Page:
by an individual for its management and the extent of discrimination its victims suffer.

While people often wish to lose weight for the sake of their appearance, public health concerns about obesity relate to this disease's link to numerous chronic diseases that can lead to premature illness and death. The scientific evidence summarized in Chapter 2 suggests strongly that obese individuals who lose even relatively small amounts of weight are likely to decrease their blood pressure (and thereby the risk of hypertension), reduce abnormally high levels of blood glucose (associated with diabetes), bring blood concentrations of cholesterol and triglycerides (associated with cardiovascular disease) down to more desirable levels, reduce sleep apnea, decrease their risk of osteoarthritis of the weight-bearing joints and depression, and increase self-esteem. In many cases, the obese person who loses weight finds that an accompanying comorbidity is improved, its progression is slowed, or the symptoms disappear.

Healthy weights are generally associated with a body mass index (BMI; a measure of whether weight is appropriate for height, measured in kg/m2) of 19–25 in those 19–34 years of age and 21–27 in those 35 years of age and older. Beyond these ranges, health risks increase as BMI increases. Health risks also increase with excess abdominal/visceral fat (as estimated by a waist-hip ratio [WHR] >1.0 for males and >0.8 for females), high blood pressure (>140/90), dyslipidemias (total cholesterol and triglyceride concentrations of >200 and >225 mg/dl, respectively), non-insulin-dependent diabetes mellitus, and a family history of premature death due to cardiovascular disease (e.g., parent, grandparent, sibling, uncle, or aunt dying before age 50). Weight loss usually improves the management of obesity-related comorbidities or decreases the risks of their development.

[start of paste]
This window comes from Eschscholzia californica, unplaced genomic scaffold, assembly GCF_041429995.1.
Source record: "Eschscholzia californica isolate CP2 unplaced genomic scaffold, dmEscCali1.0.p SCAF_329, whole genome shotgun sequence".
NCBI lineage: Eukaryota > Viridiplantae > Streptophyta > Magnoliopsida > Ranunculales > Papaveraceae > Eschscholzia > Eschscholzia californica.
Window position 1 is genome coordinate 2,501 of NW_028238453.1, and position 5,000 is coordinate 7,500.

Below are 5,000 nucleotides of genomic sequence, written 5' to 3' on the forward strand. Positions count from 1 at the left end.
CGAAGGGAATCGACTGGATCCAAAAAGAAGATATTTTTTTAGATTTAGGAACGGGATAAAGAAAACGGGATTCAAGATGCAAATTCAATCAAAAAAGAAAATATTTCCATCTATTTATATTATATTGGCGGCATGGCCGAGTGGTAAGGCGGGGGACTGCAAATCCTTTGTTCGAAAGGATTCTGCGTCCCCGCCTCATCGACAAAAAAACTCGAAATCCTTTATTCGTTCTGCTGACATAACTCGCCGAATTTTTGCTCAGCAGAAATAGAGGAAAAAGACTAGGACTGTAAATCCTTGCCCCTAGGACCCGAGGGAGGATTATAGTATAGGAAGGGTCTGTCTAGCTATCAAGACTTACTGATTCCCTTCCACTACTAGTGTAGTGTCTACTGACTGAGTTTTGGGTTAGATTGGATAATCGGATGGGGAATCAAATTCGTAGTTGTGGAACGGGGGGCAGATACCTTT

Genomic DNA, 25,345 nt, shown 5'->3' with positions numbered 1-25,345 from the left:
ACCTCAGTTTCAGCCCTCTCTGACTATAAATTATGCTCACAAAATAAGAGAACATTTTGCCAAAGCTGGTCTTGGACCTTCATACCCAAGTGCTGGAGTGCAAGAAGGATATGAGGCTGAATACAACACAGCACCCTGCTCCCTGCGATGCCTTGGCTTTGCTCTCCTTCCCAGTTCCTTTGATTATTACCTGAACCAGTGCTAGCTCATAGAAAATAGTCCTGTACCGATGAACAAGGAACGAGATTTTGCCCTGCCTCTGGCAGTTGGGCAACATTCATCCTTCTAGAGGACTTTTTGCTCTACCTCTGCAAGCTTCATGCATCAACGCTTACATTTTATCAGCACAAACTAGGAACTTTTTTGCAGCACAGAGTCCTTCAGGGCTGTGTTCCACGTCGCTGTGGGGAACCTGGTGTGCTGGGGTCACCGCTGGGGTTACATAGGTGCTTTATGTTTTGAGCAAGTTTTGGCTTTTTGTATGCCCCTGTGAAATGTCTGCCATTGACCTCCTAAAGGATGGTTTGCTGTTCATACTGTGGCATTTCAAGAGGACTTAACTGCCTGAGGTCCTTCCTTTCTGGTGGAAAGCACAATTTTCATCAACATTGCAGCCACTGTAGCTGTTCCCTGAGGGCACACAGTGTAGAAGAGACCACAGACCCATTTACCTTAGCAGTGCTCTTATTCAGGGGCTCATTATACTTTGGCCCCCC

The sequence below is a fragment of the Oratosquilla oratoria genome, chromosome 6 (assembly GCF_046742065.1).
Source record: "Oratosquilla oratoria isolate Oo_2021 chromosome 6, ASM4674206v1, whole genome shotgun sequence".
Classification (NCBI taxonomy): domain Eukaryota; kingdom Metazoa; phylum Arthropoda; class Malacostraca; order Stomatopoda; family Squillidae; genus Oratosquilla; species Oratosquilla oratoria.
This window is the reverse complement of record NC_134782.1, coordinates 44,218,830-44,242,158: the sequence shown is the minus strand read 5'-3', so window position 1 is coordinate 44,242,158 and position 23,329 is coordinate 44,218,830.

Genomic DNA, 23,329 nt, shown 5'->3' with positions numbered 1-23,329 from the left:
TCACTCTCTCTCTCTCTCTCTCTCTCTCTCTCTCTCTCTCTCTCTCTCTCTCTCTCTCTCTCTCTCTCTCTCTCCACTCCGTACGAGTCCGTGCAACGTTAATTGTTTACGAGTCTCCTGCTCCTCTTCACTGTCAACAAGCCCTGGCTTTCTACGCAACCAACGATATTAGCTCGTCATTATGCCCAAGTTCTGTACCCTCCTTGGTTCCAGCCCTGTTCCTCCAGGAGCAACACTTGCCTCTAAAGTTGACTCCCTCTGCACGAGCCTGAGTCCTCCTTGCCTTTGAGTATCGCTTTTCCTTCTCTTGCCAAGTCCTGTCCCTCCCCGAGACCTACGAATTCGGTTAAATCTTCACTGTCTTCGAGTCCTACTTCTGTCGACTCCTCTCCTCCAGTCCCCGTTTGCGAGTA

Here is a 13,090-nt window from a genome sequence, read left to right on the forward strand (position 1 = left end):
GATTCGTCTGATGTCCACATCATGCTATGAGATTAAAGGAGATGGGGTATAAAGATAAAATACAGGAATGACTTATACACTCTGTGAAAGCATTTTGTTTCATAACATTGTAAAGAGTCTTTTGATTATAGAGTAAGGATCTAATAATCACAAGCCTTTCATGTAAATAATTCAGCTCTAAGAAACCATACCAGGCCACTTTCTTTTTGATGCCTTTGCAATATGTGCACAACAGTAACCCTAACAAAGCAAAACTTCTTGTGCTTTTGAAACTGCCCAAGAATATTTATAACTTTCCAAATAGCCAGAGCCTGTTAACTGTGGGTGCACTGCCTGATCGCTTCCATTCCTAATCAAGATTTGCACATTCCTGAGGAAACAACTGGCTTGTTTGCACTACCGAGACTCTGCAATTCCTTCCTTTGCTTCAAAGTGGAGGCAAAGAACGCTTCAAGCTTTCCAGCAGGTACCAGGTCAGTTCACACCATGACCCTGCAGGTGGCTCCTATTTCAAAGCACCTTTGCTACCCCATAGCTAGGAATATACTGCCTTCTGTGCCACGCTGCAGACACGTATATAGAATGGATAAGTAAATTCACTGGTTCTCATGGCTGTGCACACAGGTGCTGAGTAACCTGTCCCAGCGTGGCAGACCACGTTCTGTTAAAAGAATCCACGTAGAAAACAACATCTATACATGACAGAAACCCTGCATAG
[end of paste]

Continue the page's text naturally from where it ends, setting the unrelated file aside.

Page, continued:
The high prevalence of obesity in the United States together with its link to numerous chronic diseases leads to the conclusion that this disease is responsible for a substantial proportion of total health-care costs. We estimate that today's health-care costs of obesity exceed $70 billion per year. To this figure can be added the more than $33 billion spent yearly on weight-reduction products (including diet foods and drinks) and services, for an estimated total of more than $100 billion per year as the economic costs of obesity. Such an estimate cannot include the psychosocial costs of obesity, which range from lowered self-esteem to the more serious binge-eating disorders and clinical depression.

Given the huge economic and personal costs of obesity, research must continue to identify the fundamental biological defects that underlie obesity and discover how to manage and ultimately treat them. At the same time, however, it is important to improve the success of obesity treatments available now. This report is directed to the latter purpose. Treatment



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